Under the theory of "nunc pro tunc", is it legal to create a deed to replace one that was lost seven years earlier and never recorded and in fact may have never even existed, and to sign and notarize it today but to date the document and notarize it with the original seven year old date? In essence, can you sign today and back date your signature seven years ago at the direction of the Notary, who is an Attorney as well? Or must you indicate that the signature and notary is "nunc pro tunc" , effective THAT date but signed on THIS date?
Landlord / Tenant Lawyer
You cannot replace a deed that never existed. The grantor is required to execute the deed. The execution of the deed must be acknowledged. An acknowledgement is a statement pursuant to oath that on the day indicated the grantor executed the deed in the presence of the notary public. The notary signs and applies the stamp and seal. Notary licenses are renewed on four year cycles. The current notary stamp would not exist seven years ago.
The deed cannot be filed without proper additional real property transaction forms.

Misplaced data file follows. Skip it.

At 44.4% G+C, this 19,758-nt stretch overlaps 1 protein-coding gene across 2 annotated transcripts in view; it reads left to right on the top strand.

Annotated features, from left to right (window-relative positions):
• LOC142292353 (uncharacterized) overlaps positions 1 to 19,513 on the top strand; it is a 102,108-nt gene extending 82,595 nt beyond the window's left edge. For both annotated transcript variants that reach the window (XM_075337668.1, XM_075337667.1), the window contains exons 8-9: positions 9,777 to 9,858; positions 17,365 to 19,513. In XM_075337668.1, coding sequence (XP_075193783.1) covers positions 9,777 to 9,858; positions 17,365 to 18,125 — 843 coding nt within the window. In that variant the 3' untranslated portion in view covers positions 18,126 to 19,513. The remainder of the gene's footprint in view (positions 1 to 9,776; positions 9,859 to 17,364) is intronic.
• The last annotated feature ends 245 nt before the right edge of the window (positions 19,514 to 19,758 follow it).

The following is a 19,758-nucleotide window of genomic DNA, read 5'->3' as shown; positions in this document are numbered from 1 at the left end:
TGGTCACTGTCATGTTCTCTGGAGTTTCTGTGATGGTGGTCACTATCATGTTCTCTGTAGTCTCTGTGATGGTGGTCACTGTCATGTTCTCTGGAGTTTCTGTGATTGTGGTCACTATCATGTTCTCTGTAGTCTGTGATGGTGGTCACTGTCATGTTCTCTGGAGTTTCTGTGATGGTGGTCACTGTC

I do not know your relation to this transaction, but you seem concerned about the potential of fraud and getting caught in participating in a the event. Unless this event was ordered by a court and there is a judicial decree to execute the deed nunc pro tunc, then this may not be a proper document
The answer provided to you is in the nature of general information. The general proposition being that you should try to avoid a bad outcome if you can.
Criminal Defense Attorney
I am a former federal and State prosecutor and have been doing criminal defense work for over 16 years. I was named to the Super Lawyers list as one of the top attorneys in New York for 2012. No more than 5 percent of the lawyers in the state are selected by Super Lawyers. Martindale-Hubbell has given me its highest rating - AV Preeminent - in the areas of Criminal Law, Personal Injury, and Litigation. According to Martindale-Hubbell”AV Preeminent is a significant rating accomplishment - a testament to the fact that a lawyer's peers rank him or her at the highest level of professional excellence." Fewer than 8% of attorneys achieve an AV Preeminent rating. I also have the highest ranking – “superb” – on Avvo. Feel free to check out my web site and contact me. The above answer, and any follow up comments or emails is for informational purposes only and not meant as legal advice.
You can not put a date in the document other than the date it was signed and notarized. Consult with a real estate lawyer to assist you.
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